Radiology: Rads must be prepared to disclose errors to patients
“When it comes to talking with patients about harmful errors, radiologists can no longer remain secluded in the shadows,” wrote Stephen D. Brown, MD, of the department of radiology at Children’s Hospital Boston, and colleagues.
While little attention has been paid to the specific challenges in disclosing radiologic errors, the authors noted several reasons for having open communication between radiologists and patients when it comes to unexpected errors. For starters, technology has advanced to a point that patients, through EMRs and patient portals, are obtaining quick and direct access to radiologic reports. As this becomes the norm, it’s likely that patients will expect direct contact from their radiologists for error explanations.
More guidelines regarding the reporting of medical errors have been created in recent years as well. The Joint Commission on Accreditation of Healthcare Organizations established the first national guidelines on adverse event disclosure in 2001, and more recently the National Quality Forum and the Institute for Healthcare Improvement have each issued error reporting guidelines.
A solid strategy for reporting radiologic errors also shows a commitment to patient-centered care on the part of an organization, according to the authors. It reinforces the patient-provider relationship and speaks well of the integrity of a health system. Some studies have shown that open disclosure programs might positively affect malpractice experiences.
“A culture that supports disclosure of error and open communication between doctors and their patients also supports a culture of patient safety, through increased acknowledgment and ownership of errors made,” wrote Brown et al.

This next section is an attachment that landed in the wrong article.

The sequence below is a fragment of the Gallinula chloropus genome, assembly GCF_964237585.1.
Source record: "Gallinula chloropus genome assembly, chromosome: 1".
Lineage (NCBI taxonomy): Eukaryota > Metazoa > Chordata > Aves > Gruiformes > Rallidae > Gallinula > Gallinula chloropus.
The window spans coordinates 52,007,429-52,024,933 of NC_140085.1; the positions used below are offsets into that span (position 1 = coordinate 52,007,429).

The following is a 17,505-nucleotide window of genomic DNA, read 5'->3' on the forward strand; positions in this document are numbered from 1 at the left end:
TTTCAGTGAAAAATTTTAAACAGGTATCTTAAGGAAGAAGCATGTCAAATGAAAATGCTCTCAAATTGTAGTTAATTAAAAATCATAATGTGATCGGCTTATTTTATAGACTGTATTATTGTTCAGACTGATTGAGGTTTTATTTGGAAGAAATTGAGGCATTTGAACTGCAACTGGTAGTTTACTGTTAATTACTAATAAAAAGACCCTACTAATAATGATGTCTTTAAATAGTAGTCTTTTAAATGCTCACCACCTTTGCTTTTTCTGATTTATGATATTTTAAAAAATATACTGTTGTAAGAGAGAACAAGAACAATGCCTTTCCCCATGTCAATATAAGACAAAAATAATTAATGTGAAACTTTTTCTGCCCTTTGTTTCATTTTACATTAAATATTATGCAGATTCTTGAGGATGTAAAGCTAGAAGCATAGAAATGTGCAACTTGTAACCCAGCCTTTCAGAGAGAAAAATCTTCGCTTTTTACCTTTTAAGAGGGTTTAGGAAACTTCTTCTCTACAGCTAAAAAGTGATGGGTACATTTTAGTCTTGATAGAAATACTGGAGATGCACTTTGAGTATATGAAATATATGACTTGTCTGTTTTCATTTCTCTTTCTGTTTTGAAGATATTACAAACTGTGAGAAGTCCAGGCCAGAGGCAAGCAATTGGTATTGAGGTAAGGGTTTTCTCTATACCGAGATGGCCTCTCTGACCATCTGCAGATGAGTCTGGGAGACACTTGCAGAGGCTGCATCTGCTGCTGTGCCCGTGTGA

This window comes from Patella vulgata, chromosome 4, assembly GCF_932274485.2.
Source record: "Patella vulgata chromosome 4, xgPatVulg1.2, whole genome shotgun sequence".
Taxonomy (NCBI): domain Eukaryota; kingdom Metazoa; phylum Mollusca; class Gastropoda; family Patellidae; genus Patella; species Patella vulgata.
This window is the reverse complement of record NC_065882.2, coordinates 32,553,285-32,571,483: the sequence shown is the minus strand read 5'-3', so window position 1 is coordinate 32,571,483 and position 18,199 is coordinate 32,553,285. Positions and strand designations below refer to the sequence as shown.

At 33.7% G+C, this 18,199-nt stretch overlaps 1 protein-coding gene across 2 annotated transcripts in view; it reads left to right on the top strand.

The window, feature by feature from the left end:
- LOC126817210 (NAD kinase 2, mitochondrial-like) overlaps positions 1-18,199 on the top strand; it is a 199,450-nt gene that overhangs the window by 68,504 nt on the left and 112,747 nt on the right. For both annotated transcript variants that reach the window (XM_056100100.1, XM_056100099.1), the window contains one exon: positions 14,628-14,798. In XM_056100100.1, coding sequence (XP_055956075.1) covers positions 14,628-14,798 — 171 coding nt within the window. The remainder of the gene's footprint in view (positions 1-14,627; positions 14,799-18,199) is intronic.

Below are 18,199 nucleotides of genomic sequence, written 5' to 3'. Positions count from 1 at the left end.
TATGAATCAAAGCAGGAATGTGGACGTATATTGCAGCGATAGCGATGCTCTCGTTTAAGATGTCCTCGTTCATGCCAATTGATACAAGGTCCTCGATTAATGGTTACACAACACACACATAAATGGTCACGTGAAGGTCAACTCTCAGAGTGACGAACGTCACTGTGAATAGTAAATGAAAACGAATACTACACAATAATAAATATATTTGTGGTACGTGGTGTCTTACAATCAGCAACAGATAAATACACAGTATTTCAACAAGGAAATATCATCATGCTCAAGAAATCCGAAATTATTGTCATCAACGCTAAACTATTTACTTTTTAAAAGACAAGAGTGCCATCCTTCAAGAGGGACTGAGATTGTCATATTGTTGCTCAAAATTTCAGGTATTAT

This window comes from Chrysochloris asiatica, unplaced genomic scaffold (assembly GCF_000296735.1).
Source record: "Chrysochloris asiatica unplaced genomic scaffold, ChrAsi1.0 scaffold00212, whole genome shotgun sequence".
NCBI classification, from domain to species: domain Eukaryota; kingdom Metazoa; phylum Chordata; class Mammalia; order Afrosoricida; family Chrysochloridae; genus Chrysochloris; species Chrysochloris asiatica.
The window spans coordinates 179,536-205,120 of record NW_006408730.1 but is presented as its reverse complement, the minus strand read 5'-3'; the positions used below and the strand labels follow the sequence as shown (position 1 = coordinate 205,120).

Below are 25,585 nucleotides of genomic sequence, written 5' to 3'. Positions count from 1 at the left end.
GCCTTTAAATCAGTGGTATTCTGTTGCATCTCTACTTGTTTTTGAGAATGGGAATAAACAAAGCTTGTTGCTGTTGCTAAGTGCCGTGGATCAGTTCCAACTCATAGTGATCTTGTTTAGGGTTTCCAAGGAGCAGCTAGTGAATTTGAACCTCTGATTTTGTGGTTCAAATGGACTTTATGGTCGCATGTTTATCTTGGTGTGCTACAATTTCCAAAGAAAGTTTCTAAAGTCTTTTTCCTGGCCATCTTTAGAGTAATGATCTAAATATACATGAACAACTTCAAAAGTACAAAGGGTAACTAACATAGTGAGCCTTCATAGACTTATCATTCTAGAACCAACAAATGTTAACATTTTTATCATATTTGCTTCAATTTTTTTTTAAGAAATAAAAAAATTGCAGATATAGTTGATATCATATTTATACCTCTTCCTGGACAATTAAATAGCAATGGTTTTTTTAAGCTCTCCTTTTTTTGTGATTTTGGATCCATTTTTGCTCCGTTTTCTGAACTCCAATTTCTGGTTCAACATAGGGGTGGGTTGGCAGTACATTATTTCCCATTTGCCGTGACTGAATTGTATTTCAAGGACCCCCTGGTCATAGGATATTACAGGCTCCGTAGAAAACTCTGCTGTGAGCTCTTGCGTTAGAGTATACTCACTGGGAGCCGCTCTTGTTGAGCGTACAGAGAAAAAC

Despite the benefits, there are many challenges to disclosure in radiology. Medical culture is one such barrier, as most physicians are reluctant to communicate with patients about errors, for legal reasons and otherwise. This reservation could be amplified among radiologists, who traditionally have had little face-to-face interaction with patients. One study cited by the authors found only 15 percent of breast imagers would disclose details of a mammographic error that led to delayed diagnosis.
Additionally, diagnostic imaging is not 100 percent accurate even when performed and interpreted according to guidelines, so defining an error when dealing with a study that has less than perfect sensitivity or specificity is difficult.
The authors provided a few suggestions for improving the reporting of errors in radiology:
- Guidelines: Radiology-specific guidelines for the disclosure of adverse events are needed. These guidelines should help define what constitutes a radiologic error and the process for reporting the error to patients. “Guidelines would help radiologists understand what ‘harm’ is from the patient’s perspective and would provide ethical rationale that explains when radiologists should apologize personally for errors,” wrote the authors.
- Adapting disclosure process: The disclosure of errors needs to be adapted for the unique context of radiology, and reflect the severity or complexity of the adverse event. For example, relatively minor errors could be addressed with a phone call, while more complex situations could involve a conference with a group of stakeholders, including the radiologist, patient, referring physician and hospital leadership, according to the authors.
- Training: Programs for training radiologists are needed to help build the necessary communication skills to effectively disclose errors. This could include improvised role playing exercises, web-based learning programs or educational videos that model disclosure skills.